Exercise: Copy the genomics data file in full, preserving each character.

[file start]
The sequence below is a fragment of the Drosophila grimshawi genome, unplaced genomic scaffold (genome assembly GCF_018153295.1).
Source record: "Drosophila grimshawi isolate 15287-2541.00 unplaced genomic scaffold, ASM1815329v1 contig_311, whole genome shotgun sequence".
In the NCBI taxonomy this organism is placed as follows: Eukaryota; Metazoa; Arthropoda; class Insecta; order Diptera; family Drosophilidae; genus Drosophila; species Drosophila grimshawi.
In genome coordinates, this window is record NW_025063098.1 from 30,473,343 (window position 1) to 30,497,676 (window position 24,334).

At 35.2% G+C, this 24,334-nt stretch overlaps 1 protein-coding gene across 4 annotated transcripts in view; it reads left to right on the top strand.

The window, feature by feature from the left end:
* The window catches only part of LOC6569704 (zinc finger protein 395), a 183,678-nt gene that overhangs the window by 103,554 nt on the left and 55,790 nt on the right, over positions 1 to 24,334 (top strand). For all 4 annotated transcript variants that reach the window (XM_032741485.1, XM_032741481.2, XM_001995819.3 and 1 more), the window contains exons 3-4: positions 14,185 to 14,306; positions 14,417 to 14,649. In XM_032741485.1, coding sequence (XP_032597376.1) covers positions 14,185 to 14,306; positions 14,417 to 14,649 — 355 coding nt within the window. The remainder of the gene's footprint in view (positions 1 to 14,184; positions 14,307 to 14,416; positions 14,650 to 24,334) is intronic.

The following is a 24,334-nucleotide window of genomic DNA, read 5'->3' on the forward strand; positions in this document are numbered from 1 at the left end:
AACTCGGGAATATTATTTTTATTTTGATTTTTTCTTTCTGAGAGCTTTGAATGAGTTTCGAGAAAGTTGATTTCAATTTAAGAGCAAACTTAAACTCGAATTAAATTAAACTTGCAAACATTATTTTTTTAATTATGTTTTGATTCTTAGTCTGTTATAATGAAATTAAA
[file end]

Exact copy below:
The sequence below is a fragment of the Drosophila grimshawi genome, unplaced genomic scaffold (genome assembly GCF_018153295.1).
Source record: "Drosophila grimshawi isolate 15287-2541.00 unplaced genomic scaffold, ASM1815329v1 contig_311, whole genome shotgun sequence".
In the NCBI taxonomy this organism is placed as follows: Eukaryota; Metazoa; Arthropoda; class Insecta; order Diptera; family Drosophilidae; genus Drosophila; species Drosophila grimshawi.
In genome coordinates, this window is record NW_025063098.1 from 30,473,343 (window position 1) to 30,497,676 (window position 24,334).

At 35.2% G+C, this 24,334-nt stretch overlaps 1 protein-coding gene across 4 annotated transcripts in view; it reads left to right on the top strand.

The window, feature by feature from the left end:
* The window catches only part of LOC6569704 (zinc finger protein 395), a 183,678-nt gene that overhangs the window by 103,554 nt on the left and 55,790 nt on the right, over positions 1 to 24,334 (top strand). For all 4 annotated transcript variants that reach the window (XM_032741485.1, XM_032741481.2, XM_001995819.3 and 1 more), the window contains exons 3-4: positions 14,185 to 14,306; positions 14,417 to 14,649. In XM_032741485.1, coding sequence (XP_032597376.1) covers positions 14,185 to 14,306; positions 14,417 to 14,649 — 355 coding nt within the window. The remainder of the gene's footprint in view (positions 1 to 14,184; positions 14,307 to 14,416; positions 14,650 to 24,334) is intronic.

The following is a 24,334-nucleotide window of genomic DNA, read 5'->3' on the forward strand; positions in this document are numbered from 1 at the left end:
AACTCGGGAATATTATTTTTATTTTGATTTTTTCTTTCTGAGAGCTTTGAATGAGTTTCGAGAAAGTTGATTTCAATTTAAGAGCAAACTTAAACTCGAATTAAATTAAACTTGCAAACATTATTTTTTTAATTATGTTTTGATTCTTAGTCTGTTATAATGAAATTAAA